Male contraceptive development critical since the overturning of Roe v. Wade, UW doctor says

dr Stephanie Page is leading a new study on a topical gel that stops sperm production without reducing sex drive.

SEATTLE — Women have been using them for decades. Now, with changes in abortion rights, researchers say there’s renewed interest in male contraceptives.

Although there is a pill, patch, injection, IUD, and foam, male contraceptive options are few. dr Stephanie Page, a professor of endocrinology at UW Medicine, is hoping to change that.

“Men actually only have the condom and vasectomy as contraceptive methods. So you don’t have a lot of options,” Page said.

Page has been researching male contraceptives for 20 years and was drawn to the program at UW.

“The University of Washington has been at the forefront of male contraception research for over 50 years,” Page said.

Page led a 2018 study into a male birth control pill that was considered safe with few side effects. The pill uses hormones to stop sperm production, and only for as long as the pill is being taken.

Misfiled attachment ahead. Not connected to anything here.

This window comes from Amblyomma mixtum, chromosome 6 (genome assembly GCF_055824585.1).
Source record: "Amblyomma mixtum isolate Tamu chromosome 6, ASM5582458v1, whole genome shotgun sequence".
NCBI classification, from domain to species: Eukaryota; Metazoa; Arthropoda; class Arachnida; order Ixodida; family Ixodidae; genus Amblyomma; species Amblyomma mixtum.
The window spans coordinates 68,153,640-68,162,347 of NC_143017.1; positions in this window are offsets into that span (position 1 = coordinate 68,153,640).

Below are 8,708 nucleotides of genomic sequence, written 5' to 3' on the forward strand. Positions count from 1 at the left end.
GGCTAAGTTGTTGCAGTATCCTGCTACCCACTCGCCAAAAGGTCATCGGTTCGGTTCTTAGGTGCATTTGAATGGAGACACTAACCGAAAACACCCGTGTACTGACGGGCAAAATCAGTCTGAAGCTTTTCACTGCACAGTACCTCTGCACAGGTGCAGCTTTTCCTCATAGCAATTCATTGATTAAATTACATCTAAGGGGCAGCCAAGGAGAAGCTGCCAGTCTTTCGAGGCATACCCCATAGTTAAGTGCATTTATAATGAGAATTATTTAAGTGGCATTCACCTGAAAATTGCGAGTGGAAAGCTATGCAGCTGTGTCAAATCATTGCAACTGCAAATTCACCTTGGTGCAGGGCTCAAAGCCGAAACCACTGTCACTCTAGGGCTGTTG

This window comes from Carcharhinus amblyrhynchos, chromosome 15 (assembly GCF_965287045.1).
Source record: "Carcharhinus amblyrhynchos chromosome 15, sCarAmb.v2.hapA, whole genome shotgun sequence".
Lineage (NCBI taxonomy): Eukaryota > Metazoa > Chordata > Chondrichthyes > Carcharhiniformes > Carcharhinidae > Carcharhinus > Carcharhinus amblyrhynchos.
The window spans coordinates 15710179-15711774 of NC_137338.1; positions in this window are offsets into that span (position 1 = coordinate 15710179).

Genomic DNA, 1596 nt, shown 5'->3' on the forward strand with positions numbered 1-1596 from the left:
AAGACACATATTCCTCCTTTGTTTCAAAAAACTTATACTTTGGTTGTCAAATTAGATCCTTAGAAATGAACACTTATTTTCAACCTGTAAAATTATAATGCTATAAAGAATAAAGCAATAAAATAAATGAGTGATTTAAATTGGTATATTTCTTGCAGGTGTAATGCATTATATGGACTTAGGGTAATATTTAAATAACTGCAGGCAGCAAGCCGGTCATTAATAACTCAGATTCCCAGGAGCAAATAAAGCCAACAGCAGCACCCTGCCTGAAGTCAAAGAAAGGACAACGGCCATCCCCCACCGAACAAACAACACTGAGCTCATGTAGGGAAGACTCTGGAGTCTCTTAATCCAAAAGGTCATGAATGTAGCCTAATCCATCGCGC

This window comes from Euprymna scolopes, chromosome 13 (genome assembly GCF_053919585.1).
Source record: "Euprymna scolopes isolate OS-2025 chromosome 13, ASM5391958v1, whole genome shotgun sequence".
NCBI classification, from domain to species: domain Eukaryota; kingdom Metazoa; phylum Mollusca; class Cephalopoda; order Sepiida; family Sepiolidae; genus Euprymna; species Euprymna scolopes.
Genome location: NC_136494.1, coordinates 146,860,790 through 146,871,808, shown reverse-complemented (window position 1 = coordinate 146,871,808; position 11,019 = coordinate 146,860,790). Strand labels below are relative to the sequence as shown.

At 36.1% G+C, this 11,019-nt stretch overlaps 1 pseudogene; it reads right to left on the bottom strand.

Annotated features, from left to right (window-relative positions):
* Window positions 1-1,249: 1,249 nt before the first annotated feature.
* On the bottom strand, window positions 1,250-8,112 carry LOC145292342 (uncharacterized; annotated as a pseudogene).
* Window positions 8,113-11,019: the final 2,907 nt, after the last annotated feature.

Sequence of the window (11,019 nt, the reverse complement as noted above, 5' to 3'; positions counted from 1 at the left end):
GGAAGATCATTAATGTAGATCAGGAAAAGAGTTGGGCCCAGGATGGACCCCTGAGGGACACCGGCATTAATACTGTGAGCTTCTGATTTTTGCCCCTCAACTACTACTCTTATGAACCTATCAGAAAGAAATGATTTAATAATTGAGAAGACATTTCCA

“Hormonal methods for men work very much like hormonal contraceptives do for women. In this case, we’re using testosterone instead of estrogen,” Page said.

Interest has been high among men and couples, according to Page, who said the development of contraception has come a long way since the fall of Roe v. Wade vital.

“We believe that by improving men’s choices, men will be more concerned with birth control. And with Roe, that’s more important than ever,” Page said.

Page is currently researching a topical gel for men that is applied to the shoulder and works similar to a male birth control pill. She is seeking hundreds of couples to participate at 15 locations worldwide. The study is funded by the National Institutes of Health and the Population Council.

She recruits couples to participate in phase two of the research. Eligible couples could be compensated up to $2,600 for men and up to $840 for women.

While interest could increase, Page said it could be at least another five to seven years before male birth control hits the market.

“We need to do another study that will probably involve thousands to 2,000 couples, and that’s going to take a few years,” Page said. Male contraceptive development critical since the overturning of Roe v. Wade, UW doctor says

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